Add internal links as appropriate to fresher content. If you’re using WordPress, consider using a related posts plugin.

2. Create new content, linking to your older content.

Keep a list of the content you’ve freshened. You’ll get story ideas from it. Then, when you create the new content, quote and link to your older content.

If you have posts you’ve written in series, turn them into ebooks, and offer them as downloads. One of my blogging friends has been collecting her series posts into ebooks, which she offers in EPUB and MOBI format, as well as in PDF. Here’s a comparison of ebook formats; they tend to be confusing. In a nutshell: MOBI’s for Amazon’s Kindle, EPUB is for everything else.

3. Create roundup posts, linking to older posts.

Large blogs which post multiple times daily offer round-up posts on a specific day of the week. Consider doing a roundup once every couple of weeks, or once a month, going forward.

You can create roundup posts at any time that it’s worthwhile for your readers. If you’ve been getting lots of questions about something you’ve covered before, create a roundup post on the topic. For every person who asks a question, ten others will have the same question.

A “this time last year” roundup post brings back content today’s visitors haven’t read; you can create these kinds of posts if you’re too busy to create new content for your blog.

Your business blog is an asset; so are its archives. Make the most of them.

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, and on Twitter: @angee

Blogging Tips: 5 Easy Tips To Simplify Your Business Blogging in 2014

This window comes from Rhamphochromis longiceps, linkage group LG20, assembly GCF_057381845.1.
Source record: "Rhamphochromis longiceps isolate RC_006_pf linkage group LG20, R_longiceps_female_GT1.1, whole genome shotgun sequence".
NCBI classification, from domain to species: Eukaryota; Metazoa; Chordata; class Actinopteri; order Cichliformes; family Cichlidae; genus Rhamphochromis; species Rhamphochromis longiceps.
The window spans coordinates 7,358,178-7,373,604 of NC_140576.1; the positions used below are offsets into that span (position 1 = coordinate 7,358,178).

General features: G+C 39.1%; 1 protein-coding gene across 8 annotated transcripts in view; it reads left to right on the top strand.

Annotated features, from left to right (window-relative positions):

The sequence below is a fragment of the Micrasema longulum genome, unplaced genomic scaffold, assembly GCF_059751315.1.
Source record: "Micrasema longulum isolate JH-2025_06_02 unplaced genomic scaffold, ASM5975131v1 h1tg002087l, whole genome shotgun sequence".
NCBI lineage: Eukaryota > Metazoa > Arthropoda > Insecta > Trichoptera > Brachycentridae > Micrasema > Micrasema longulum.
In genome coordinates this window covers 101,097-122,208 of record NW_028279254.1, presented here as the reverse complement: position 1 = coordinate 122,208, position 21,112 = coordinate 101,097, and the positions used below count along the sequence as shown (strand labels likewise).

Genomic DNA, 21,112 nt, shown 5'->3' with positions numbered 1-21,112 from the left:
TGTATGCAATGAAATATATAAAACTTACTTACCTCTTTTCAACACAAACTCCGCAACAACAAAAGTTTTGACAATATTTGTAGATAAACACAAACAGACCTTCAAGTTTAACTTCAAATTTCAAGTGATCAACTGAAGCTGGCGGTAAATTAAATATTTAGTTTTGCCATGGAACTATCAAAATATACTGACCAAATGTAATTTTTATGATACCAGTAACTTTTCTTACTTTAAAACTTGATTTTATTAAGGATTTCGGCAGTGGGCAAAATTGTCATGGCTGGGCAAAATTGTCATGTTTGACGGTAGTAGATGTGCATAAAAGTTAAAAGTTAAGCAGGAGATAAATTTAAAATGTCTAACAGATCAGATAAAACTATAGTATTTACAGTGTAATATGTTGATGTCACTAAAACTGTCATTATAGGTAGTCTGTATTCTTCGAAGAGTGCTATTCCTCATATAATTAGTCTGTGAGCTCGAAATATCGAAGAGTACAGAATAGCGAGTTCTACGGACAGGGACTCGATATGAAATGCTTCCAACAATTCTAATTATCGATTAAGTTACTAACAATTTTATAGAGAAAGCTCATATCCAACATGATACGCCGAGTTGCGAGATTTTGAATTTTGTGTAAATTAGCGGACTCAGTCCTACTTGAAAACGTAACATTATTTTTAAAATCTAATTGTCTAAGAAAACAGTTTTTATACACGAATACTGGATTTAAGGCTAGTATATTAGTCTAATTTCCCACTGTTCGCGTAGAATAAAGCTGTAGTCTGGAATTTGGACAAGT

Blogging Tips: 5 Easy Tips To Simplify Your Business Blogging in 2014

Love blogging or hate it, it we’re all looking for tips which will simplify our blogging. Although I’m in the “love” camp, I have lots of other writing I need to do, so I look for shortcuts.

Here are my top tips to help you to blog more effectively in 2014, so that you can turn your blog into a powerful marketing tool for your business.

1. Before you start writing, decide what you’re selling.

We discussed thinking about conversions, rather than traffic. Ideally, each blog post you create will have a call to action. If you ask your visitors to do something, some will.

Way back in 2004, when blogging started becoming mainstream, commercial blogging was frowned on. A little of that “content for content’s sake” mindset remains. You don’t need to blog with a “buy this!” mindset, but you do need to include a call to action.

Tip: each month, look through your list of posts, and edit your calls to action. Your business and marketing goals change over time. Update your blog posts to reflect this.

2. Batch-create, always.

If you’re creating a blog post, you might as well create two. Or more. Here’s the key to batch-creation: always have blog posts in draft form.

This simplifies business blogging, because your brain hates unfinished tasks:

After starting a task, your brain will be more enticed to finish it to its “conclusion.” You also tend to see that it’s not as big a mountain as you initially imagined, and that the work involved in completing this task won’t be so terrifying after all.

Here’s how this works. Let’s say you’re writing a blog post. Create a list of keywords for the posts, as you usually do. Then in addition to the article you’re writing, begin another couple of articles.

As the old saying goes, “well begun is half done”. Just writing working titles, and a couple of sentences for each draft, helps you to conquer procrastination.

Add the drafts to your editorial calendar. You’ll be amazed at how quickly you complete the posts you’ve started.